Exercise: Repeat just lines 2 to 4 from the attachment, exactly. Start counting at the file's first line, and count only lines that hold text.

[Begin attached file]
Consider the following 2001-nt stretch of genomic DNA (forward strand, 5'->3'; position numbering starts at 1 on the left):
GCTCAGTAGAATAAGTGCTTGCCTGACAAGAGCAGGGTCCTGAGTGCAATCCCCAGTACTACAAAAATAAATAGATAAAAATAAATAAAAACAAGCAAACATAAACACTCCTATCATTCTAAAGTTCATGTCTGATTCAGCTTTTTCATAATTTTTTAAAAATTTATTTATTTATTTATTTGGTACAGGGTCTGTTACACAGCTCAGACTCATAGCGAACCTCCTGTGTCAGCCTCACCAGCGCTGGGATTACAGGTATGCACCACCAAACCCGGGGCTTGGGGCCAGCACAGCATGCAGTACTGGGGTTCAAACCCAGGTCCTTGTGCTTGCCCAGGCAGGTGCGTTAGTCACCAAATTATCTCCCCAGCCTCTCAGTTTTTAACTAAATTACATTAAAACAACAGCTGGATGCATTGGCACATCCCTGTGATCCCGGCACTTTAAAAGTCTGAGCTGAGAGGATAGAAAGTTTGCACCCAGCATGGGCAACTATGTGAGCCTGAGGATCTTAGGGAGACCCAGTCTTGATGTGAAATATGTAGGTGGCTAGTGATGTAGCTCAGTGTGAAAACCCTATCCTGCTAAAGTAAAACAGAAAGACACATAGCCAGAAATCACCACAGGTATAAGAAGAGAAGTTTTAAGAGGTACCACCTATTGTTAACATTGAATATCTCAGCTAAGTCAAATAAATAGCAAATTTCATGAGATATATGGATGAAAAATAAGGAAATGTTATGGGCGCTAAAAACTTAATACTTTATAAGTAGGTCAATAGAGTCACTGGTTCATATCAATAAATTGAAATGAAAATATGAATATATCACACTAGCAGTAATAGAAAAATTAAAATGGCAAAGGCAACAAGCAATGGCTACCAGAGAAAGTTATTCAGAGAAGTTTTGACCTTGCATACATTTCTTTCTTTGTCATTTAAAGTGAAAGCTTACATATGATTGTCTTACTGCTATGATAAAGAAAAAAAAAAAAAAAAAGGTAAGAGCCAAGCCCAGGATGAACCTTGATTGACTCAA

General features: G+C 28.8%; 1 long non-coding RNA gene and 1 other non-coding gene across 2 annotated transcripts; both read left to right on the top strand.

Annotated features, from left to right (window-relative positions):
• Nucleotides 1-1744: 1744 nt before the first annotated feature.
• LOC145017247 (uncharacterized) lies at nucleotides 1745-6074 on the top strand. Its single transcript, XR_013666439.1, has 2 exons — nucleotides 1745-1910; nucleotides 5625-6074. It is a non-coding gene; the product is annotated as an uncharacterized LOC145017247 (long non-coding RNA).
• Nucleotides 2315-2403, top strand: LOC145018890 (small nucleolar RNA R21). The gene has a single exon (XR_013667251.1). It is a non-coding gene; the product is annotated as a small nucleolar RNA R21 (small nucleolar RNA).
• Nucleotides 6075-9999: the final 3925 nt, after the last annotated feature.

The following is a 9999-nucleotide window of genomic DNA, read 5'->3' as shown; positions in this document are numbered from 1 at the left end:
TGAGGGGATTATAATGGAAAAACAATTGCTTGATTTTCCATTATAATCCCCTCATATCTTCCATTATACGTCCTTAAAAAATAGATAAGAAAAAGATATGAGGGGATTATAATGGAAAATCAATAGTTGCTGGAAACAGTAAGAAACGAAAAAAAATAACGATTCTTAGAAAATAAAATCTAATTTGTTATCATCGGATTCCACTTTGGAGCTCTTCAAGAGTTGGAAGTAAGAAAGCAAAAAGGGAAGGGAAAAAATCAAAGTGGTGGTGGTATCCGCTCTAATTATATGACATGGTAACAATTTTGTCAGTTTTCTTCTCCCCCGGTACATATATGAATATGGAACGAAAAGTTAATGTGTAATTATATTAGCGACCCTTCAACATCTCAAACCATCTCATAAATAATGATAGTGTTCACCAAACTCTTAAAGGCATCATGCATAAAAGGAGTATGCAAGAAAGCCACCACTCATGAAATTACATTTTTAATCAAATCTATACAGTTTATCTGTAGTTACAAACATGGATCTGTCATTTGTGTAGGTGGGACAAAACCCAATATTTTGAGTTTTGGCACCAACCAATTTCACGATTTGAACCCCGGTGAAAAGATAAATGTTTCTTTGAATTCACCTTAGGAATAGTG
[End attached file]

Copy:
GCTCAGTAGAATAAGTGCTTGCCTGACAAGAGCAGGGTCCTGAGTGCAATCCCCAGTACTACAAAAATAAATAGATAAAAATAAATAAAAACAAGCAAACATAAACACTCCTATCATTCTAAAGTTCATGTCTGATTCAGCTTTTTCATAATTTTTTAAAAATTTATTTATTTATTTATTTGGTACAGGGTCTGTTACACAGCTCAGACTCATAGCGAACCTCCTGTGTCAGCCTCACCAGCGCTGGGATTACAGGTATGCACCACCAAACCCGGGGCTTGGGGCCAGCACAGCATGCAGTACTGGGGTTCAAACCCAGGTCCTTGTGCTTGCCCAGGCAGGTGCGTTAGTCACCAAATTATCTCCCCAGCCTCTCAGTTTTTAACTAAATTACATTAAAACAACAGCTGGATGCATTGGCACATCCCTGTGATCCCGGCACTTTAAAAGTCTGAGCTGAGAGGATAGAAAGTTTGCACCCAGCATGGGCAACTATGTGAGCCTGAGGATCTTAGGGAGACCCAGTCTTGATGTGAAATATGTAGGTGGCTAGTGATGTAGCTCAGTGTGAAAACCCTATCCTGCTAAAGTAAAACAGAAAGACACATAGCCAGAAATCACCACAGGTATAAGAAGAGAAGTTTTAAGAGGTACCACCTATTGTTAACATTGAATATCTCAGCTAAGTCAAATAAATAGCAAATTTCATGAGATATATGGATGAAAAATAAGGAAATGTTATGGGCGCTAAAAACTTAATACTTTATAAGTAGGTCAATAGAGTCACTGGTTCATATCAATAAATTGAAATGAAAATATGAATATATCACACTAGCAGTAATAGAAAAATTAAAATGGCAAAGGCAACAAGCAATGGCTACCAGAGAAAGTTATTCAGAGAAGTTTTGACCTTGCATACATTTCTTTCTTTGTCATTTAAAGTGAAAGCTTACATATGATTGTCTTACTGCTATGATAAAGAAAAAAAAAAAAAAAAAGGTAAGAGCCAAGCCCAGGATGAACCTTGATTGACTCAA

General features: G+C 28.8%; 1 long non-coding RNA gene and 1 other non-coding gene across 2 annotated transcripts; both read left to right on the top strand.

Annotated features, from left to right (window-relative positions):